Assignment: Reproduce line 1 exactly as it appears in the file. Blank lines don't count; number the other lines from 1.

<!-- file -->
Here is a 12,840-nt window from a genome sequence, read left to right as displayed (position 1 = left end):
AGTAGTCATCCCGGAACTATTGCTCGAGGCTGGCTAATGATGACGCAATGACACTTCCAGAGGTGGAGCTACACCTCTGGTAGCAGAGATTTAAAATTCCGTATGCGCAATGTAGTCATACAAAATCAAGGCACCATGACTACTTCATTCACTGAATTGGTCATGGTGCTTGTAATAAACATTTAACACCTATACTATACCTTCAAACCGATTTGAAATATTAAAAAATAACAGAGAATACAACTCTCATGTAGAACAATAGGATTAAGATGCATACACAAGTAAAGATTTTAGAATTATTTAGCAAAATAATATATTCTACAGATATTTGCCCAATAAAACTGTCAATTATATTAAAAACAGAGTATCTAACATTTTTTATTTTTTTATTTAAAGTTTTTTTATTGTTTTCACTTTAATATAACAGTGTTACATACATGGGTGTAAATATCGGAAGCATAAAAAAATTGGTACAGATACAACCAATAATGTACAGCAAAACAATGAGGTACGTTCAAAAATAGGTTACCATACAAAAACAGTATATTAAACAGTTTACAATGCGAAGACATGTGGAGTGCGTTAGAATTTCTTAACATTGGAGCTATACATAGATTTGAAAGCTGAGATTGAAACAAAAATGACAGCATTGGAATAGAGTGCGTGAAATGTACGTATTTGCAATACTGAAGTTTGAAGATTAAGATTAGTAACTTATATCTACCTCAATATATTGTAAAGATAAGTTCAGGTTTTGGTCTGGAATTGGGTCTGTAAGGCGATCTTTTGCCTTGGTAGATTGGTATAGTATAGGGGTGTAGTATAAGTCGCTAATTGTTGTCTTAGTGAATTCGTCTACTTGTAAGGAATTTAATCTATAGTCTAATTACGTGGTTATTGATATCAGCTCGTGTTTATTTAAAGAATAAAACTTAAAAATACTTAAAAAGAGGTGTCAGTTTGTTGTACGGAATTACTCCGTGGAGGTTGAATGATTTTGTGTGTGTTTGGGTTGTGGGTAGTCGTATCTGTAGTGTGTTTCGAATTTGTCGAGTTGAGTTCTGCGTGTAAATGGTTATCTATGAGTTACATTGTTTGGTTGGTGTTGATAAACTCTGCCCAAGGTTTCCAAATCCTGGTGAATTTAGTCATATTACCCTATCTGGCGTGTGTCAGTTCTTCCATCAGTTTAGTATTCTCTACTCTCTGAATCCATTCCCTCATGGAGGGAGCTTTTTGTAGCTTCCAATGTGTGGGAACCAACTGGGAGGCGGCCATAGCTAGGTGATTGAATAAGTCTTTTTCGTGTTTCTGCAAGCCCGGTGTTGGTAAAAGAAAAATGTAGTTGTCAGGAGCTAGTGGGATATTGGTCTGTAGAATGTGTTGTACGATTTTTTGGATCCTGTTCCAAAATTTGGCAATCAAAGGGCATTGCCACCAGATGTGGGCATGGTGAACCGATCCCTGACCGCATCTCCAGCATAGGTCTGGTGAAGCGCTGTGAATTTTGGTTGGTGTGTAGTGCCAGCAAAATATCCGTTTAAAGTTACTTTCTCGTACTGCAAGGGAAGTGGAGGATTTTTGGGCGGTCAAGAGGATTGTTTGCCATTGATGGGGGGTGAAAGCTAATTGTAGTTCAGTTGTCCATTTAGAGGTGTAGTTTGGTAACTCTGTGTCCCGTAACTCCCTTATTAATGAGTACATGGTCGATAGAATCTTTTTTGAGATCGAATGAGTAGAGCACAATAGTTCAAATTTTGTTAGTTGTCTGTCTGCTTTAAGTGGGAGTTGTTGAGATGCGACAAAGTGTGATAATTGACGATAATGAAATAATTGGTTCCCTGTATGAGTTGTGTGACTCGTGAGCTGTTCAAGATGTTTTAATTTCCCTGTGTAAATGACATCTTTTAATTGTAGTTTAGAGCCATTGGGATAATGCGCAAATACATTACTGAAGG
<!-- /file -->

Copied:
Here is a 12,840-nt window from a genome sequence, read left to right as displayed (position 1 = left end):